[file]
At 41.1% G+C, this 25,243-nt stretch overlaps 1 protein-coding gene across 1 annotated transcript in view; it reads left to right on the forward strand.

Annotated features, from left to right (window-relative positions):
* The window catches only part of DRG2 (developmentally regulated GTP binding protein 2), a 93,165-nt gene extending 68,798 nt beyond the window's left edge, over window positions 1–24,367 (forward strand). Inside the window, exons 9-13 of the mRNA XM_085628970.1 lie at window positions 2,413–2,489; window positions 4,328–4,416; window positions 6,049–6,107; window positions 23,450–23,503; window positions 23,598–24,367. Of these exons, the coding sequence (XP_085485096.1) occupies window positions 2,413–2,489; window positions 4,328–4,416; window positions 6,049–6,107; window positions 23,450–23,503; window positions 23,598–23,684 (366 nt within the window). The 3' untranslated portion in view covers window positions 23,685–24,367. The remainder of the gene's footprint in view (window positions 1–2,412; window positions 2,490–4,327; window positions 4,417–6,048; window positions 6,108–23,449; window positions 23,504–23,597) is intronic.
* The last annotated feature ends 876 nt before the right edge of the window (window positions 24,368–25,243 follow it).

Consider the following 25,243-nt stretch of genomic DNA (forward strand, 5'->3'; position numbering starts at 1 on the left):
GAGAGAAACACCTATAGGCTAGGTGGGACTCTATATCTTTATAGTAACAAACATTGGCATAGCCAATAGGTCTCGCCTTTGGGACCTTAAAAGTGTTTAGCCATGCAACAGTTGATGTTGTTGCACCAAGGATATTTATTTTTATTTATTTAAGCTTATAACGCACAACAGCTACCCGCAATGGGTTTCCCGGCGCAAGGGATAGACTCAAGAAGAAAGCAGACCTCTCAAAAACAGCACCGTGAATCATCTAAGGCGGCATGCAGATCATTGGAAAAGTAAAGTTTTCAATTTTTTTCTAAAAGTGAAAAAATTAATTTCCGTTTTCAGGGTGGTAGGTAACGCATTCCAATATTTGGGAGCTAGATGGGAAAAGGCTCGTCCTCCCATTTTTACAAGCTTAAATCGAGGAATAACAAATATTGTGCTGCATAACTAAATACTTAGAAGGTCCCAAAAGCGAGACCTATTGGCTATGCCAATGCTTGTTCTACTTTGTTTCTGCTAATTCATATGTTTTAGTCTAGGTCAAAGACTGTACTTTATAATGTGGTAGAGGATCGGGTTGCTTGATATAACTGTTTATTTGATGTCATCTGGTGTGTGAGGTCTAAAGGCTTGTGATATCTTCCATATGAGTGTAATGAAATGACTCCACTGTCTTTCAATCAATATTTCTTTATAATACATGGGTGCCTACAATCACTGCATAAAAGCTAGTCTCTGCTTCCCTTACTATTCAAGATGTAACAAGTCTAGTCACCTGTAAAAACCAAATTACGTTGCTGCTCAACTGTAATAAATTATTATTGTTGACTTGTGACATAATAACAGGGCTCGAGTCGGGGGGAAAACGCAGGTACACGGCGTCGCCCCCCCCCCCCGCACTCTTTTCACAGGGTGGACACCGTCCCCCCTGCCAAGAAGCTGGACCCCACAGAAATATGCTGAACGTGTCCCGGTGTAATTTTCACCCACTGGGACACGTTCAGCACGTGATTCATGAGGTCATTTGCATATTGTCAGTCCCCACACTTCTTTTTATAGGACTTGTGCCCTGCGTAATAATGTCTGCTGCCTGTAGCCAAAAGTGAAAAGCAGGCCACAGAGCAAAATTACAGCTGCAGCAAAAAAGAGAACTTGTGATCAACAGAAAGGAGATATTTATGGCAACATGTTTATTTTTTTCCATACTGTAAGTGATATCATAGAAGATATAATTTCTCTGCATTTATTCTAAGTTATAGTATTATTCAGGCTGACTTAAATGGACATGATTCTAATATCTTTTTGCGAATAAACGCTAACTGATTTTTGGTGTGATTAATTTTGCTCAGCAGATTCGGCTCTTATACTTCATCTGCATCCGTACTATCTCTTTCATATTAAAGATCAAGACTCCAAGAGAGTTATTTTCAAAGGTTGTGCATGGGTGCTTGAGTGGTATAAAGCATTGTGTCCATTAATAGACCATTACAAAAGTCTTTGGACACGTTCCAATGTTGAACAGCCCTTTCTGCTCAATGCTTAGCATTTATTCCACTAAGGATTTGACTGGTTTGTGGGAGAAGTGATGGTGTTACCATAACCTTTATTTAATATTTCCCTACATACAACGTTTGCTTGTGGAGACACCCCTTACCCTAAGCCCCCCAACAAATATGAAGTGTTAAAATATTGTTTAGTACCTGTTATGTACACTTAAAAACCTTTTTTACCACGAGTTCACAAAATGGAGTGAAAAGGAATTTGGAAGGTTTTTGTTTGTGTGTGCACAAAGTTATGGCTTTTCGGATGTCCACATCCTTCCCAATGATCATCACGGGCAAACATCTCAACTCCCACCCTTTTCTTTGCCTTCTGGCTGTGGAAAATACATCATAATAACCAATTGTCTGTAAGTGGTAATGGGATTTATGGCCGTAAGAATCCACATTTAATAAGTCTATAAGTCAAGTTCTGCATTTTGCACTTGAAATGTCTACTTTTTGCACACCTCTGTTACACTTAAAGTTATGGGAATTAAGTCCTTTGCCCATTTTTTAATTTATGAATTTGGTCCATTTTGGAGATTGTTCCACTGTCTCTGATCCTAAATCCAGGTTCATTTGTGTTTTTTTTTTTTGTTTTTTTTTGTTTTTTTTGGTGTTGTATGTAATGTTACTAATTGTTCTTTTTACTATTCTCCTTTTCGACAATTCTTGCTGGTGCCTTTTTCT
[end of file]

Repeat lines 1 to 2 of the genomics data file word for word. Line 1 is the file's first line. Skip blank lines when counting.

At 41.1% G+C, this 25,243-nt stretch overlaps 1 protein-coding gene across 1 annotated transcript in view; it reads left to right on the forward strand.

Annotated features, from left to right (window-relative positions):